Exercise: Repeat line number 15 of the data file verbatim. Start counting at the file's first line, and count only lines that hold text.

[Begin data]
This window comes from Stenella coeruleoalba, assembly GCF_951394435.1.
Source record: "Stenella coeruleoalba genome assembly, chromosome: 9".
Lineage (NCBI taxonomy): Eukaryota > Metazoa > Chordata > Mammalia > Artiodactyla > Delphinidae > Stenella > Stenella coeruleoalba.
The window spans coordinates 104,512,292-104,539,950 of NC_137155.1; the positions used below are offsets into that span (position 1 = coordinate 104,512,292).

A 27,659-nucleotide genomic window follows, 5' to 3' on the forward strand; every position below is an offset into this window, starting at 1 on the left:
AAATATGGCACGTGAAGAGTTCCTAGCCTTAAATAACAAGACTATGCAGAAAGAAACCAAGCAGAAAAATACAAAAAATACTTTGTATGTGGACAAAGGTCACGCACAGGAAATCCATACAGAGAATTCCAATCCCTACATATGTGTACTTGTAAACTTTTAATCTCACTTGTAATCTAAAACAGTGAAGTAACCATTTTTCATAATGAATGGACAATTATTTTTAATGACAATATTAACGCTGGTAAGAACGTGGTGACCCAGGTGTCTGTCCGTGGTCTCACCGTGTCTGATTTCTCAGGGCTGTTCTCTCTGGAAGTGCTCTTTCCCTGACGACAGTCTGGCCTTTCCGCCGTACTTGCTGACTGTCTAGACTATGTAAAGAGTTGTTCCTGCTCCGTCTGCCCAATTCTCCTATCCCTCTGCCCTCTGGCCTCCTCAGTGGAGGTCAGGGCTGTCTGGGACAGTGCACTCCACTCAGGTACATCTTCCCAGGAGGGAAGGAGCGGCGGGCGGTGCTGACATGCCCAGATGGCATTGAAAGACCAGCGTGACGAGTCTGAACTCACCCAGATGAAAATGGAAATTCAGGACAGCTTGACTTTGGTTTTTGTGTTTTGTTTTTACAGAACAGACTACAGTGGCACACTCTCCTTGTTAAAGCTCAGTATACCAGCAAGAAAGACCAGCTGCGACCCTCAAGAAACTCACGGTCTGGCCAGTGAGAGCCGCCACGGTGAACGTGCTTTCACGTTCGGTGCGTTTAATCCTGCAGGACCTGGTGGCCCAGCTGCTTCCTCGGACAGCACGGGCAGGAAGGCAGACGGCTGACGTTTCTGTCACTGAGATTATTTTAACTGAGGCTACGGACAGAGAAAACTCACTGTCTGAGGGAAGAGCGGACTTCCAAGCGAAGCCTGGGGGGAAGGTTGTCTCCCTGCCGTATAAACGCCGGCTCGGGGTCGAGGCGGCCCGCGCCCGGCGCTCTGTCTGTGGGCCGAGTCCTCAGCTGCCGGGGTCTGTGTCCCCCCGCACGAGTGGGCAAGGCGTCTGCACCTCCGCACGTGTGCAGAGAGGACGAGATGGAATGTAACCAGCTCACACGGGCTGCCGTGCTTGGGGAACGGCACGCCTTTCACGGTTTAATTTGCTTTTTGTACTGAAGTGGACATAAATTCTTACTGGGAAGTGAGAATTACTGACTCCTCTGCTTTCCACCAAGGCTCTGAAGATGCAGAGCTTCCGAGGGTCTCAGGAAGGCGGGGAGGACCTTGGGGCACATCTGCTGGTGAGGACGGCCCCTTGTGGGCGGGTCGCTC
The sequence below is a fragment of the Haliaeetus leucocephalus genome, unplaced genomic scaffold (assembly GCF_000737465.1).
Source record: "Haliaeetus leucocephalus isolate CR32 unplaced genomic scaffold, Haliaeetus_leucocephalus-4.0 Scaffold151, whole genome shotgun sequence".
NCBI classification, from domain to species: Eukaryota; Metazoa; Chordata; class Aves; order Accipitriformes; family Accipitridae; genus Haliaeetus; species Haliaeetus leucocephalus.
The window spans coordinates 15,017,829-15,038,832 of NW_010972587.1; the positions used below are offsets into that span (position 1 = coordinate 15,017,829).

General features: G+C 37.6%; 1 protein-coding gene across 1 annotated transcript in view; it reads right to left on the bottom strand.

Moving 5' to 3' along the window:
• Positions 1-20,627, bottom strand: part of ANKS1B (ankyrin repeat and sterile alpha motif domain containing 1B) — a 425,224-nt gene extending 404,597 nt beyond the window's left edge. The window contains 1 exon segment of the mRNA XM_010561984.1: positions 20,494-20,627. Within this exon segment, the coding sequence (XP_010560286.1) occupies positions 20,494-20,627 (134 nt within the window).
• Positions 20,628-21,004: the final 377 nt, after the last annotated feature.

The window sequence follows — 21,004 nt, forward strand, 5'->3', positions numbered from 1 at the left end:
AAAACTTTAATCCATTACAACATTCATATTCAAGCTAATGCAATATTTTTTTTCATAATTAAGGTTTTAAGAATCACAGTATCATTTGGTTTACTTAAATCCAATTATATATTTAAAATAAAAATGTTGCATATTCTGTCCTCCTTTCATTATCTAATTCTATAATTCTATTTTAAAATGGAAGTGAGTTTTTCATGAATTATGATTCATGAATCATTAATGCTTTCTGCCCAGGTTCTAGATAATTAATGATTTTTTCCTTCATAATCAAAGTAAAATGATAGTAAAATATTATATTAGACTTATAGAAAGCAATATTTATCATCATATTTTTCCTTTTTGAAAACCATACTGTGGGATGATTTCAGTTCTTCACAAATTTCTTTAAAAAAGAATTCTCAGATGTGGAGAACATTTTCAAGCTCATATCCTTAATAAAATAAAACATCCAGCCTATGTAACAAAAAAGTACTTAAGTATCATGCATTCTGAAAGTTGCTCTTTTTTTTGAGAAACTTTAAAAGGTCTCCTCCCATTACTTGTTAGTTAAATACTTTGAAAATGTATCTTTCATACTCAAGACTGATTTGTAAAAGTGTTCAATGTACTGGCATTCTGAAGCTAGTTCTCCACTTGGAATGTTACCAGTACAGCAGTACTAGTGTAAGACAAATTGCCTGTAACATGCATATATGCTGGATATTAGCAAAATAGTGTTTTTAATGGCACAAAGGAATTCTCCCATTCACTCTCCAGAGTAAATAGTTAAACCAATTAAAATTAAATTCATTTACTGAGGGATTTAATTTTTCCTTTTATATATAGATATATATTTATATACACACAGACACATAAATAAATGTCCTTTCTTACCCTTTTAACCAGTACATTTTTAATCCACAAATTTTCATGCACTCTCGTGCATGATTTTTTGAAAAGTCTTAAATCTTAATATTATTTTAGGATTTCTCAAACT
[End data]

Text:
The window sequence follows — 21,004 nt, forward strand, 5'->3', positions numbered from 1 at the left end: